I read a quote a long time ago – I think it was from Peter Drucker – that said something along the lines of:
“If you want to really understand management, manage volunteers.”
I find that concept more and more relevant to what today’s managers must do in order to drive performance within their organizations. While the economy may be a concern and employees are keeping their heads below the log to keep their salary and benefits – at some point that will change and if you don’t set the foundation now – you will be looking at empty cube farms.
I think one way to start preparing for the inevitability is to start viewing your employee base as volunteers and begin working with your management teams to change how they manage. Once you start thinking about employees as volunteers – the entire relationship between employee and company changes.
Think about it…
- Are passionate about their work – and want to have impact.
- Aren’t bound by the same command and control requirements that “employees” have.
- Can leave when they want if they don’t think things are moving in a direction they like.
Managing volunteers is tough, tough work. Managing volunteers takes different skills. In most cases a manager of “employees” can simply say – “do this,” and it gets done. Managers of volunteers don’t have that luxury. I think it really changes how you look at motivation and influence if you remove the handcuffs of “employment” from your view of managing performance. It makes you work harder at aligning your goals and their goals. And that is a good thing.
- For volunteers you create mission, passion, drive to achieve specific goals and a shared end-game – people don’t volunteer for squishy missions
- For volunteers you continually reinforce individual contribution to the overall goal in order to maintain engagement
- For volunteers you allow greater leeway for personality and individual style – you’re just happy to have a productive member on the team (volunteers are a scarce resource)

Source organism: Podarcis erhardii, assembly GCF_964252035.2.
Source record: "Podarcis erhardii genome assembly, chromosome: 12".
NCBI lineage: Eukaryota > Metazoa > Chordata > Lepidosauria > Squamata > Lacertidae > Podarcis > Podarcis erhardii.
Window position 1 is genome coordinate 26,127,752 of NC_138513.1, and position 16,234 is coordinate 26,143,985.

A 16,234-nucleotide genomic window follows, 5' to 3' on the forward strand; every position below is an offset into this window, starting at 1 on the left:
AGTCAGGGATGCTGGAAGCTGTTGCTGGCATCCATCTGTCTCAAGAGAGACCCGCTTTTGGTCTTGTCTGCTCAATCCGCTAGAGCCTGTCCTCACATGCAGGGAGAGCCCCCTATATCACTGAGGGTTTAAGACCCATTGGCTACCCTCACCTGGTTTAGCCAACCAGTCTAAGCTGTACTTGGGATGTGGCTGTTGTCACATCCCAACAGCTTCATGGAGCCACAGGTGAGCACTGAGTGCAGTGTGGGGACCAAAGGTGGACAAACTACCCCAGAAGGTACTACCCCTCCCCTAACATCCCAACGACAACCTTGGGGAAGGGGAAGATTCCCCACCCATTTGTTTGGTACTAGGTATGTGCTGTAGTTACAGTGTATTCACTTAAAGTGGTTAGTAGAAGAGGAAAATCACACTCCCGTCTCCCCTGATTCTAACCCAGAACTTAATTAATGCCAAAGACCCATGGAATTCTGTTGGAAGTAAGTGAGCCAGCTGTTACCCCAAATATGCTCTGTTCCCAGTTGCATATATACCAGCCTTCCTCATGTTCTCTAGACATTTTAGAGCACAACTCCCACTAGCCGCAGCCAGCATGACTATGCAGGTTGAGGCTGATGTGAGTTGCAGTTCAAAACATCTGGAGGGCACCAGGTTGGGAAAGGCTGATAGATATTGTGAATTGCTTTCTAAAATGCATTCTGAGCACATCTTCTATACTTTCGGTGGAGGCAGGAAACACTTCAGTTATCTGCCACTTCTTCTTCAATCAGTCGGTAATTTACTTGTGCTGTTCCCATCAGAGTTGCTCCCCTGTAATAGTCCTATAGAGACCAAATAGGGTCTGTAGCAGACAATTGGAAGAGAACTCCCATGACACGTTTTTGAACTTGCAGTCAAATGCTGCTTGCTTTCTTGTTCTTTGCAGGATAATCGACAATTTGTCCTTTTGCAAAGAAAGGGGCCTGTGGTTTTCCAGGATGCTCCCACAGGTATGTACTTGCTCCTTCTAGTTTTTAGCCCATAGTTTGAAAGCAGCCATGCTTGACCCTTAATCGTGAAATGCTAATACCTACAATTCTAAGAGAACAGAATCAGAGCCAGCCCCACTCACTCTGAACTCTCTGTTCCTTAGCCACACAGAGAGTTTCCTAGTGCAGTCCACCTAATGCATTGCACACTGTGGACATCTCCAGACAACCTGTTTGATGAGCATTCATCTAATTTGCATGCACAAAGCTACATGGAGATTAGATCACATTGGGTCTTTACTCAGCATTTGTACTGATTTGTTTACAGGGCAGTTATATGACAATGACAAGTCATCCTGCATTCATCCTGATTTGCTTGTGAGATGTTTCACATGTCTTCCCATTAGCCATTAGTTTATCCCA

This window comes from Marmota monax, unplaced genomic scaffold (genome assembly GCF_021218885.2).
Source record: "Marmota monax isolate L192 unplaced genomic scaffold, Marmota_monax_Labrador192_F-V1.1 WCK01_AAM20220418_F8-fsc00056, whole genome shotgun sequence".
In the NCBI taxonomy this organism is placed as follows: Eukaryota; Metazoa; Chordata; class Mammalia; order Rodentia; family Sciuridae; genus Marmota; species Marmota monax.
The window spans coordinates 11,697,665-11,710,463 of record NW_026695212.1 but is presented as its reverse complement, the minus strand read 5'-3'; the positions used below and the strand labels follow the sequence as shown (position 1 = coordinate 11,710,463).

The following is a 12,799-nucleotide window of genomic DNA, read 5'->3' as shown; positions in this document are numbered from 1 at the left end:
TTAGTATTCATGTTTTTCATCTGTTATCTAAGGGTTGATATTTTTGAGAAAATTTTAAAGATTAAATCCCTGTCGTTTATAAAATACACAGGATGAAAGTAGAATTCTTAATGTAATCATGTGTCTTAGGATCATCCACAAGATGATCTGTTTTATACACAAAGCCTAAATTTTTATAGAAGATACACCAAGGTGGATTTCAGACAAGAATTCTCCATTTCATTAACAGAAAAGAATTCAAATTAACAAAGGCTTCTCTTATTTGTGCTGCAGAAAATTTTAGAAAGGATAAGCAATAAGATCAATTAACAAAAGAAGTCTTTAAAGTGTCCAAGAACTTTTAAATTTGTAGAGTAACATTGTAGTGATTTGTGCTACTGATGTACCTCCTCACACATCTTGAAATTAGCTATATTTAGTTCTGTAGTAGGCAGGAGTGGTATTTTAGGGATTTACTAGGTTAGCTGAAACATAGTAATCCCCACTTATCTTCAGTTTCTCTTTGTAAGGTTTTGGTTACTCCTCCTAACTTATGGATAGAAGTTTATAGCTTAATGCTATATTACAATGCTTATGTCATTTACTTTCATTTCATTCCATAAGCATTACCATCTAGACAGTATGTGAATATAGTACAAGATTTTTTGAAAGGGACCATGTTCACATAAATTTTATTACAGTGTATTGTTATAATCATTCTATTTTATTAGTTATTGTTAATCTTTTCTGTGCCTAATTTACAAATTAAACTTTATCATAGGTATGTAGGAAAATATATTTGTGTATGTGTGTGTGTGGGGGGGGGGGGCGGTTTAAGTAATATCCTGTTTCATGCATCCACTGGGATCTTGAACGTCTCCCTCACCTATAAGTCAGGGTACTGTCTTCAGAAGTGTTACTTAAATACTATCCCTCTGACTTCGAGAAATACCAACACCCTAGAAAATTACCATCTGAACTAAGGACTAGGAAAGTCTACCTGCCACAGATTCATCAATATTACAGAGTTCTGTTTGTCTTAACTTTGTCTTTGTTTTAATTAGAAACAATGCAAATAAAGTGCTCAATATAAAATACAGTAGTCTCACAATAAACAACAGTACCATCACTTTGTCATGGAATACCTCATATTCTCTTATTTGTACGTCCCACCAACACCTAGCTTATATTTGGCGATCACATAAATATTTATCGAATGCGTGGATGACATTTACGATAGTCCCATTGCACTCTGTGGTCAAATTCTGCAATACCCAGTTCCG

- For volunteers you work harder to find their true value and where they can contribute the most – you don’t force them into roles they aren’t suited for
- For volunteers you listen to their ideas more (why not – they have the same goal in mind and are as passionate as you are right?)
- For volunteers you forgive small mistakes in light of the greater good
- For volunteers you ask for recommendations for more volunteers
Managing volunteers means valuing their individual contributions.
Managing volunteers isn’t about directing effort as much as it is about allowing effort to find its best path.
As a manager – take a few minutes and ask yourself –
“What would I do different if all my staff could just walk out tomorrow?”
Paul Hebert is Senior Account Executive at WorkStride, Inc, and a writer, speaker and consultant. Paul focuses on helping connect best-in-class incentive technology platform to behaviors you need drive business results through employees, channel partners and consumers.
Using proven motivational theory, behavioral economics and social psychology he has driven extraordinary company performance for his clients. Paul is widely considered an expert on motivation, incentives, and engagement.
Other notable activities:
- Interviewed by the BBC on executive motivation and pay
- Quoted three times in USATODAY as an expert in incentives and channel travel programs
- Published in Loyalty360 magazine
- Writer and founding member of the editorial advisory board at the HRExaminer website
- Contributing author of “Enterprise Engagement: The Textbook: A Roadmap to Achieving Organizational Results Through People”
- Contributing author of 3 books on social media “The Age of Conversation #1, #2, and #3”